How To Help Drug Addicts In Denial

When you have an addict in your life, it’s common to feel a strong urge to offer help. However, that task can be extremely difficult when your loved one isn’t ready to accept that their addiction has taken hold of their life. Denial is a major stage of addiction that addicts must overcome before they’re ready to seek help. Discover some effective tips on how to help drug addicts in denial.

Mind of an Addict – The Things They Tell Themselves

While the rest of the world may be able to clearly see that there’s a problem, addicts have many ways they justify their addictions. Their love of their chosen high leads to an illusion of control and a strong sense of denial that there’s a problem. These are some of the most typical thoughts an addict has when they’re trying to convince themselves that they’re in control of their addiction:

  • “The only problem is everyone complaining about it.”
  • “I don’t have enough of a problem to need treatment.”
  • “Quitting and going through detox will be too difficult.”
  • “This is my life. I’ll do what I want with it.”

All of these responses deflect or procrastinate, giving the addict more justification to abuse their chosen drug. You’re likely to encounter some of these responses when talking to someone in denial.

Things to Remember When an Addict You Love is in Denial

It can really seem like an uphill battle to help drug addicts in denial. It’s tough when someone has trouble admitting that they have a problem. This is especially true when they become angry and hostile, as they may feel like they’re being attacked rather than cared for. Nonetheless, we must continue to reach out to the ones we love. These tips can help:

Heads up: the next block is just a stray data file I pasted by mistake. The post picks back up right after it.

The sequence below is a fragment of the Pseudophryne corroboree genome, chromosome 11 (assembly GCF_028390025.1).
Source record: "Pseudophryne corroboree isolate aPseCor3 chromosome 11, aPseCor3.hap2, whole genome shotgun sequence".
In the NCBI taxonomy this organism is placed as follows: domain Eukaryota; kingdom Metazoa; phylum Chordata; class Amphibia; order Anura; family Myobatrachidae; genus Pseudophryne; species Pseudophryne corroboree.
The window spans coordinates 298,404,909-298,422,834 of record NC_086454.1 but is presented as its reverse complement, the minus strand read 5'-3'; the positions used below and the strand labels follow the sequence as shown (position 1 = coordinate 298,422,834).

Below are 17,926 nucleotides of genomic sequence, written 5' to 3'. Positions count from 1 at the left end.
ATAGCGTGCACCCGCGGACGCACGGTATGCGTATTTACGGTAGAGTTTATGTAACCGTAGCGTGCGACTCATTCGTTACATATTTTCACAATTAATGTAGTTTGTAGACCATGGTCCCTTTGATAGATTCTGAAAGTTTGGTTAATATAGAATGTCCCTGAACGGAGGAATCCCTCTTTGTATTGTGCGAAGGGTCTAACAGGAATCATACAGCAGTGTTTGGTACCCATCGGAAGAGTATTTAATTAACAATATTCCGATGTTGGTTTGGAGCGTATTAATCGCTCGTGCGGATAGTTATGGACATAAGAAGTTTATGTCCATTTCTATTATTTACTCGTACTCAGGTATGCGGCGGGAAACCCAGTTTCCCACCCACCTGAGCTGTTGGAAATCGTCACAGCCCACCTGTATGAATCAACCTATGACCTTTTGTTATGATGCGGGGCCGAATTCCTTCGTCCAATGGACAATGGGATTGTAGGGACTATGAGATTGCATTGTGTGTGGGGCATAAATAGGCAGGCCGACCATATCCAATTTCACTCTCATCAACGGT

• Make it 100% clear that you’ll help them when they’re ready. If your loved one takes one thing away from your discussions, it should be that you’ll be there whenever they accept that they need help.
  • Don’t make the situation more painful than it has to be. Fighting their denial directly may only make it fiercer and more volatile. Simply make your clear points but don’t take it to an emotional level more than you have to.
  • Remember that they’re probably struggling with the idea of quitting their addiction. Your loved one may have been strategizing about how to quit their habit for a long time. Your support may be the catalyst they need to seek treatment.

Myrtle Beach Recovery Can Help

Helping the addicts you love in life isn’t an easy endeavor, but it’s one that’s worth the effort. There are a variety of obstacles that are commonly encountered when trying to get addicts the help they need, and denial is among the hardest to overcome. But with enough patience and understanding, you may be able to get through to your loved one and help them get the help they need.

Myrtle Beach Recovery offers a sober living facility where addicts can work through the twelve steps in a safe environment. Contact Myrtle Beach Recovery today to learn how we can help you on your journey to sobriety.